Options to update the mentioned device information exist as “update” and “refreshAllData,” the difference being, in “update,” the device information alone is being collected and sent to C&C, whereas in “refreshAllData,” a new Firebase token is also generated and exfiltrated.
The spyware’s functionality and data exfiltration are triggered under multiple conditions, such as a new contact added, new SMS received or, a new application installed by making use of Android’s contentObserver and Broadcast receivers.
Commands received through the Firebase messaging service initiate actions such as recording of audio from the microphone and exfiltration of data such as SMS messages. The Firebase communication is only used to issue the commands, and a dedicated C&C server is used to collect the stolen data by using a POST request.
The spyware is looking for any activity of interest, such as a phone call, to immediately record the conversation, collect the updated call log, and then upload the contents to the C&C server as an encrypted ZIP file. Determined to leave no traces of its malicious actions, the spyware deletes the files as soon as it receives a “success” response from the C&C server on successfully receiving the uploaded files.
The collected data is organized into several folders inside the spyware’s private storage, located at: “/data/data/com.update.system.important/files/files/system/FOLDER_NAME” where the “FOLDER_NAME” is specified as shown in the following image.
Along with the command “re” for recording the audio from the microphone, the parameters received are “from_time” and “to_time,” which is used to schedule an OneTimeWorkRequest job to perform the intended malicious activity. Such usage of job scheduling can be affected by battery optimizations applied on applications by the Android OS, due to which, the spyware requests permission to ignore battery optimizations and function unhindered.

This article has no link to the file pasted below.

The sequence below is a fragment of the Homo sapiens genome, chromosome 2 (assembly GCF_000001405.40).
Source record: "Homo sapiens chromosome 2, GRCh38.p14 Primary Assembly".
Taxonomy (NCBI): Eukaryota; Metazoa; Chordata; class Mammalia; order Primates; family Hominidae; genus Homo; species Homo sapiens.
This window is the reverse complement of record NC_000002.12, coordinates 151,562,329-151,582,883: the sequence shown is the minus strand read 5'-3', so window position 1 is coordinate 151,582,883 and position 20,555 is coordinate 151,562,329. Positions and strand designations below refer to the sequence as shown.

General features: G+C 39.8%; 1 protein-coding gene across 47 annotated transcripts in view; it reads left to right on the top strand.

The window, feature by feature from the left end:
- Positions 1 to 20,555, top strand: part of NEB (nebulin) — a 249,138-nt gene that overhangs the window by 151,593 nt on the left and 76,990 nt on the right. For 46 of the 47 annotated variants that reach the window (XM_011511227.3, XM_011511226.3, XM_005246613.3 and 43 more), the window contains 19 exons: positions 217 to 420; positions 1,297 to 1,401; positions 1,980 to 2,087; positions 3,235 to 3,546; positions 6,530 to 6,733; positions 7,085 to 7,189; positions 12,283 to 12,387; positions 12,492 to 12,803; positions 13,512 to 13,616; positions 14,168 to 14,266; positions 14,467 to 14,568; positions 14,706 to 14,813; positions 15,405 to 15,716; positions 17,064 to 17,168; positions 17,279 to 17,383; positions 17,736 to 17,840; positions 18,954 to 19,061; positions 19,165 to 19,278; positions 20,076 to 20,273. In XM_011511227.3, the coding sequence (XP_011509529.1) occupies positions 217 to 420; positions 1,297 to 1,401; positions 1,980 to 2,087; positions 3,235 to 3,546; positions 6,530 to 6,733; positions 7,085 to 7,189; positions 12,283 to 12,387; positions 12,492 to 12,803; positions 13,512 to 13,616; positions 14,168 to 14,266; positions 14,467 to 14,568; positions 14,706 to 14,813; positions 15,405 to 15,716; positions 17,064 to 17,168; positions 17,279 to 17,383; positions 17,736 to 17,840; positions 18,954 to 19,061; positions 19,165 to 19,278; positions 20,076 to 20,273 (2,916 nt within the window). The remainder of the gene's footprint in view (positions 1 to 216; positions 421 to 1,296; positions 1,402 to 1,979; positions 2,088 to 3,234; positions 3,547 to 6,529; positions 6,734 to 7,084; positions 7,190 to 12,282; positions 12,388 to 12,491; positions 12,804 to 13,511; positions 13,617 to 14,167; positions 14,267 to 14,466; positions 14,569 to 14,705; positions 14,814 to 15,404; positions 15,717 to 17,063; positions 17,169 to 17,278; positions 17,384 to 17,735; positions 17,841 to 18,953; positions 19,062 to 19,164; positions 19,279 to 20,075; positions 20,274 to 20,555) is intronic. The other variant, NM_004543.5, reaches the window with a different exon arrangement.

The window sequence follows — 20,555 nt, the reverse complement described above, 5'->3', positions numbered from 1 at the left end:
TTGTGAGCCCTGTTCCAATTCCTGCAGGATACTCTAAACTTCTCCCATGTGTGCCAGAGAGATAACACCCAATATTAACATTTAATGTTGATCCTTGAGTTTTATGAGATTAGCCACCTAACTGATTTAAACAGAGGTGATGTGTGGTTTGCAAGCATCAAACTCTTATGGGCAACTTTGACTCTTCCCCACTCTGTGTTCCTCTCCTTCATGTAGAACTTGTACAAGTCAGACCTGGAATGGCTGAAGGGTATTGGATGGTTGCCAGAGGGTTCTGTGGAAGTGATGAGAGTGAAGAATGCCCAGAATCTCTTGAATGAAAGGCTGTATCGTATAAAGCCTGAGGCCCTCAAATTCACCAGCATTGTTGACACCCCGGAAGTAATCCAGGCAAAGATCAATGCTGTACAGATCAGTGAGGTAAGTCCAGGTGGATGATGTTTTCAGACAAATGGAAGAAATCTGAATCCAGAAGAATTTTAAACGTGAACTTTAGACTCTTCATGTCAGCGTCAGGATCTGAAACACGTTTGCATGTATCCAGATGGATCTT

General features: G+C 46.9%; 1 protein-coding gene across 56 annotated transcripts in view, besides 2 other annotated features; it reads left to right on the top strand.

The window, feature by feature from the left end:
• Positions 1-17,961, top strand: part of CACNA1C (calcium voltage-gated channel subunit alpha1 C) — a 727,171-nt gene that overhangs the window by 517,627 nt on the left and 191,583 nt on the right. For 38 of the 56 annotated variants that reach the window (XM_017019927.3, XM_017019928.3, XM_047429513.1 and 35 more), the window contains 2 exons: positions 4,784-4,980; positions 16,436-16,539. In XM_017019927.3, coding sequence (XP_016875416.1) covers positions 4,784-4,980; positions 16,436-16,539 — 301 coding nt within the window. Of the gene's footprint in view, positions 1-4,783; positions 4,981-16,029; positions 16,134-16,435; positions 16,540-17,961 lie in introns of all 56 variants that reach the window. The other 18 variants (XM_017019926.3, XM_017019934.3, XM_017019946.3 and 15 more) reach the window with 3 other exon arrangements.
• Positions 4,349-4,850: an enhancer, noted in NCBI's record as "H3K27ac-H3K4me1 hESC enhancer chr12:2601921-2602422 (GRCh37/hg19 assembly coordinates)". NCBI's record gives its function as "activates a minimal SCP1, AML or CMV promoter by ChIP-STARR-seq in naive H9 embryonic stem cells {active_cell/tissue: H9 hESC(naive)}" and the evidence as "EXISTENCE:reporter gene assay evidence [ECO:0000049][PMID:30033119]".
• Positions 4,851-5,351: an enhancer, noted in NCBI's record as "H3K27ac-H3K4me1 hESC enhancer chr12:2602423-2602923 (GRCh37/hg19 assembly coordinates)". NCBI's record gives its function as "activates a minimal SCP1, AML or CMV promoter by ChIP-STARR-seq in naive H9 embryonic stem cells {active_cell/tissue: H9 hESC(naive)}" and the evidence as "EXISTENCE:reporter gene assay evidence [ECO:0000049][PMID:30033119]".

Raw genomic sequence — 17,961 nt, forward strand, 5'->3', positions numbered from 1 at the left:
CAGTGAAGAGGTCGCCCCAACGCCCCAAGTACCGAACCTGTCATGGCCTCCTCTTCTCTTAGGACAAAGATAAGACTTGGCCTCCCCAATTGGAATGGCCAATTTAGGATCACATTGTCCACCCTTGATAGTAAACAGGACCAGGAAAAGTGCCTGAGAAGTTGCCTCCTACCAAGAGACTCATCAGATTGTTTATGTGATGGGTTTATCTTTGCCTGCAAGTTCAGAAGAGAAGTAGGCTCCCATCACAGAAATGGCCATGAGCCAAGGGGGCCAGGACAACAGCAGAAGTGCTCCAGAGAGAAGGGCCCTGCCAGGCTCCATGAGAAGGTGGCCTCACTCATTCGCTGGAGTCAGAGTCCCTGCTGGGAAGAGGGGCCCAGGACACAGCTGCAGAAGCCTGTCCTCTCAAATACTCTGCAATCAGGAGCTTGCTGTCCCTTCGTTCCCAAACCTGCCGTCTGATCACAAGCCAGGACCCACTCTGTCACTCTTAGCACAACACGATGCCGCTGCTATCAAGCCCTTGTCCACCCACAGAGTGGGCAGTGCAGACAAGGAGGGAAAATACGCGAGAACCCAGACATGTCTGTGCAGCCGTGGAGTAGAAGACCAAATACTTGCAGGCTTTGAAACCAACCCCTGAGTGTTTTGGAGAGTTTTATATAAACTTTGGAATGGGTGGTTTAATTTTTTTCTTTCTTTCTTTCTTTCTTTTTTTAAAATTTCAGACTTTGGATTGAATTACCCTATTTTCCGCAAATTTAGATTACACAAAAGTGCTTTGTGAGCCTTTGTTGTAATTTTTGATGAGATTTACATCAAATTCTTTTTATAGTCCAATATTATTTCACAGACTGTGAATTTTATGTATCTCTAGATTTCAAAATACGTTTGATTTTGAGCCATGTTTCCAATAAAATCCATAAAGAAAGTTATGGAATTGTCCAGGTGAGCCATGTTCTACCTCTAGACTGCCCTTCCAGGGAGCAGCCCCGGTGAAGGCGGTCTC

Being very concerned about the freshness of the data, the spyware doesn’t use data collected before a fixed period.
For example, location data is collected either from the GPS or the network (whichever is the more recent) and if this most recent value is more than 5 minutes in the past, it decides to collect and store the location data all over again. The same applies to photos taken using the device’s camera, and the value is set to 40 minutes.
The spyware abuses the device’s Accessibility Services (gained from social engineering by asking users to enable accessibility services) to collect conversations and message details from WhatsApp by scraping the content on the screen after detecting the package name of the top window matches WhatsApp (“com.whatsapp”). The collected data is stored within an SQLite database with a model, as seen in the images below.